I didn’t know my social security number until I got to college. The first time I ever had to use it was when I was completing my financial aid forms. I had to ask my mom what it was, and she, of course, rattled it off from memory. And I remember her telling me that I needed to write it down, but that I needed to keep it private.
Fast forward a few years later when my baby cousin – living in Germany at the time – had a hospital bill in his name from our hometown’s hospital. Someone had used his social security number to create an identity and receive treatment.
Now, I fully grasp that a simple nine-digit number carries the weight of your entire financial profile, your identification, and your criminal record (or lack thereof). But what about all of the other things that are much more easily hackable that make up your online identity? And furthermore, what actually is an online identity?
Let’s start with the latter. What is an online identity?
The first thing you need to know is that even if you don’t have social media accounts, if you so much as use the internet, you have an online identity. Your online identity can be made of tons of different things: your Amazon shopping cart; your Google search history; your financial transactions; your login credentials; really anything that you do online creates your identity.
Answer a few questions for me…
- Have you ever “shared” your Facebook profile to find out ice cream flavor you’d be?
- Have you ever clicked on a “Sponsored” post or ad on your social media platform of choice’s feed?
- Have you ever created an account to access content?
- Do you use the same password for everything?
All of these examples, and all of these actions that you WILLINGLY take, put valuable information out into the interwebs that companies, organizations, and potential security threats around the world are doing everything they can to get hold of. Sure, many of them aren’t trying to be malicious with your data – in fact, most of them just want to sell you something – but your information falling into the wrong hands is a risk you take when you’re online.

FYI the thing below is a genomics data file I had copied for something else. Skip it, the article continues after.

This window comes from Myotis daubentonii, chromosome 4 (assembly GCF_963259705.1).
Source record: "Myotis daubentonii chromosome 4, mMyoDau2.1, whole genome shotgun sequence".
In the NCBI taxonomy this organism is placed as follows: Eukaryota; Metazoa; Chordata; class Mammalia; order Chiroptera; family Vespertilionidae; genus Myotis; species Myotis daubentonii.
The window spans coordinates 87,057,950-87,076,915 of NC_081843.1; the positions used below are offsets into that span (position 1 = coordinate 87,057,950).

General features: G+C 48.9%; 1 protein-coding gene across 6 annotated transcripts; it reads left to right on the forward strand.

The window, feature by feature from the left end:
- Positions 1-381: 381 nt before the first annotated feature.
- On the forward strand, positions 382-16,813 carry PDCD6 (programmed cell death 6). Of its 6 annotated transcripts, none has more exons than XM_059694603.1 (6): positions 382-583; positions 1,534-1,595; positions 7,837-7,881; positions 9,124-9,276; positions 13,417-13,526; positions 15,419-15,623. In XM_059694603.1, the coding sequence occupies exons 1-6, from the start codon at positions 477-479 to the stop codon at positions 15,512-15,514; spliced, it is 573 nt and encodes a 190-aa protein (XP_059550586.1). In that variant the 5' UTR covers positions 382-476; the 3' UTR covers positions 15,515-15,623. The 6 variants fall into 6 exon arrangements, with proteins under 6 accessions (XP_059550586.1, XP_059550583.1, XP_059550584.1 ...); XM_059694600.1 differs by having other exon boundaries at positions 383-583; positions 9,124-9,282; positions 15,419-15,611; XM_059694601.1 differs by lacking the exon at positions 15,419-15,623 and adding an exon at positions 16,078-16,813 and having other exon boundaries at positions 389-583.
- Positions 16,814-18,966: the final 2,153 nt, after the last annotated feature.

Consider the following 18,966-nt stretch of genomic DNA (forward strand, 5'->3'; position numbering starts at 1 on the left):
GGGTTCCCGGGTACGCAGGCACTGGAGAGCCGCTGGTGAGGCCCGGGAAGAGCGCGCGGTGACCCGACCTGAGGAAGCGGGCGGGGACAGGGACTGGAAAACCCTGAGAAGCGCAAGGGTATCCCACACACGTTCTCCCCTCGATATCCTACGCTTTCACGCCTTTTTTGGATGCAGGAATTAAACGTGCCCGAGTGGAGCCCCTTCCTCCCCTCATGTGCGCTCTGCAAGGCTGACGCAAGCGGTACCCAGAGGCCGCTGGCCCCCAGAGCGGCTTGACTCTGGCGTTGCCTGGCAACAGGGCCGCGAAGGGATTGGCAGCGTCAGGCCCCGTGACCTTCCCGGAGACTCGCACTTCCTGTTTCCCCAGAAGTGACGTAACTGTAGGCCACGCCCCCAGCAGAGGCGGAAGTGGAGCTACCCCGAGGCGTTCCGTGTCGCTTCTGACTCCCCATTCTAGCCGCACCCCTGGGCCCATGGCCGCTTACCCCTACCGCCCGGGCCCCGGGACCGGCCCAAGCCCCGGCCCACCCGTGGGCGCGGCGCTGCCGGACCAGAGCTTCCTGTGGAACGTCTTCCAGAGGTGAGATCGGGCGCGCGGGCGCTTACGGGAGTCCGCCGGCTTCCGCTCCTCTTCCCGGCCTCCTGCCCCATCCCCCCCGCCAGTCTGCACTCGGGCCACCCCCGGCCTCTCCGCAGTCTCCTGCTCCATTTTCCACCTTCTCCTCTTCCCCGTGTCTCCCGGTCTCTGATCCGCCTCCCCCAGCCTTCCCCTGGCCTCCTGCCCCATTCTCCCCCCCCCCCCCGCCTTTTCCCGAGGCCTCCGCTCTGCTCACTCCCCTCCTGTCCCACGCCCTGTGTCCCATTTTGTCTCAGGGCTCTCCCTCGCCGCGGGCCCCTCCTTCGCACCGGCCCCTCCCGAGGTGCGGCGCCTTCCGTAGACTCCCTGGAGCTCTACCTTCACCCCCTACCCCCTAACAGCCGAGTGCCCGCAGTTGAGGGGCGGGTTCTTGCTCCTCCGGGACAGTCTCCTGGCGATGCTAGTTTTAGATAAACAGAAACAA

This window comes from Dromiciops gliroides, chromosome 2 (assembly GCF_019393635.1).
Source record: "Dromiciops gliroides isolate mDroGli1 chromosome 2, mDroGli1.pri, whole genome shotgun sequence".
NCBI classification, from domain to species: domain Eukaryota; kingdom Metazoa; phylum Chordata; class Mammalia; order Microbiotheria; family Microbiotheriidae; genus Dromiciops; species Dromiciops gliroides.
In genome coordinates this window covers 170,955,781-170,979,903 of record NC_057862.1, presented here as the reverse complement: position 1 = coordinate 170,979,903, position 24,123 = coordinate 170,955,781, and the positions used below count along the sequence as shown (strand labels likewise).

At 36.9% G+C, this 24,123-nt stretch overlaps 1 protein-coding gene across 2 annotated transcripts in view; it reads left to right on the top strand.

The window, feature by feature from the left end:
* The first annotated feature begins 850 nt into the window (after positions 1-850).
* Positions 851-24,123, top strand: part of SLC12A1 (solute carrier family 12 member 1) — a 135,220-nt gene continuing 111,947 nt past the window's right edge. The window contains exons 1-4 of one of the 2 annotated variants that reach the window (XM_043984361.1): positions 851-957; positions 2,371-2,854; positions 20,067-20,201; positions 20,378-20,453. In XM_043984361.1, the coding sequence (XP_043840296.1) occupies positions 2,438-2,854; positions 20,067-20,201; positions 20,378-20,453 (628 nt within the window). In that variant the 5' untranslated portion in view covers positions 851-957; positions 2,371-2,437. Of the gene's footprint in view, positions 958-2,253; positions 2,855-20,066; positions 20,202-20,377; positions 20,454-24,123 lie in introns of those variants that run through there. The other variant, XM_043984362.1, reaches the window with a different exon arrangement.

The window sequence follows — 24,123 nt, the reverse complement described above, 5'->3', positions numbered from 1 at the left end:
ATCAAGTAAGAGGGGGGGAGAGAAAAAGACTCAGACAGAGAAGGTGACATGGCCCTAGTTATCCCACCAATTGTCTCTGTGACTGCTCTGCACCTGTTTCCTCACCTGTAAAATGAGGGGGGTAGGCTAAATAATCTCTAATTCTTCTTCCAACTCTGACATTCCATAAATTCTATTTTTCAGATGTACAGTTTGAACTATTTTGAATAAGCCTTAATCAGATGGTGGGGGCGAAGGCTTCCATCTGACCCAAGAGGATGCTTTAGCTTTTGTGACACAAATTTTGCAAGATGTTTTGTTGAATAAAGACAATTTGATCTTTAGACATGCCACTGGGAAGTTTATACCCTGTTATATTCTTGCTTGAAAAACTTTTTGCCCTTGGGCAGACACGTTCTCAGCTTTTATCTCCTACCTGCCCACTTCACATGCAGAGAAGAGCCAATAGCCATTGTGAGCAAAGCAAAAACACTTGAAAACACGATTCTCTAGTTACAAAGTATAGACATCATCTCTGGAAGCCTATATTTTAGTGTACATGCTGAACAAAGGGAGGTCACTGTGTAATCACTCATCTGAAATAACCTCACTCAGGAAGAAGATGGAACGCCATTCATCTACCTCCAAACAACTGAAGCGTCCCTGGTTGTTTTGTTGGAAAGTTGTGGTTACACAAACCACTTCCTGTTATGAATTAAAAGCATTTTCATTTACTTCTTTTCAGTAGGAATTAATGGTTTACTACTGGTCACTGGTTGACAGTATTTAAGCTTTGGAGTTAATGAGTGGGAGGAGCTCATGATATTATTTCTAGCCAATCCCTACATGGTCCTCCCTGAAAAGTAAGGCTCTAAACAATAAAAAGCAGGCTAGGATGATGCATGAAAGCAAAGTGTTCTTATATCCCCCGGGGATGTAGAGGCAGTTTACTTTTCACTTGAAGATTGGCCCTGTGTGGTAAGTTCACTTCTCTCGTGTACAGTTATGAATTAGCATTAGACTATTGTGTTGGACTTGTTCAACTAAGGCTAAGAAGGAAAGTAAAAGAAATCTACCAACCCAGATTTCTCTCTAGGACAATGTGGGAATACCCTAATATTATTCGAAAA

It’s not all bad, though!
I LOVE getting introduced to new companies simply because my online identity determined that I might like it. I recently got an ad for a company called Misfits Market – basically, it’s this company that ships “ugly” produce to you each week (or every other week) and you pay like 65% less than you would in the store. Never would have heard of it if it wasn’t for a Facebook ad! And I love it!
Never fear: You can protect your online self!
Create strong passwords. And not those auto-generated number-letter-symbol combos because apparently there is software out there now that can run those pretty fast? And (I need to take my own advice on this) use a different password for every account. That way, if one gets hacked, the others don’t go down with it.
Get rid of spam emails. Do NOT click on the strange email with the kind-of-legit-looking link. And if that link is actually a real link that doesn’t automatically crash your computer (do people still say that?), do NOT put your personal information into the form. Just don’t. Flag it. Report it. Forget it!
Create a secondary email address. And maybe a tertiary one too. Don’t use your primary email address to set up social media profiles, video game accounts, news site comment threads, or anything like that. That’s just asking for trouble.
Find some ID Protection or Notification services. It seems strange to say “enter your personal information into an online account that will protect your personal information!” But you should consider it. I use IDNotify, which allows me to enter anything from credit card numbers and bank accounts to old phone numbers, addresses, and social media accounts. Anytime something happens with that information that seems sketchy, I get a notification. So though the damage may already be done, there’s potential for me to stop it before it gets worse.
I’m not trying to freak you out. Robust online identities are a GOOD thing!
Every time you create an account, sync an account, click, pause, hover, leave a website, add something to your cart, search for something, go somewhere and “check in”, enter a promo code – literally ANYTHING – you are adding to your online identity. And though this piece is more about protecting yourself, you can use online identities and data to your advantage with donors, supporters, and community members.
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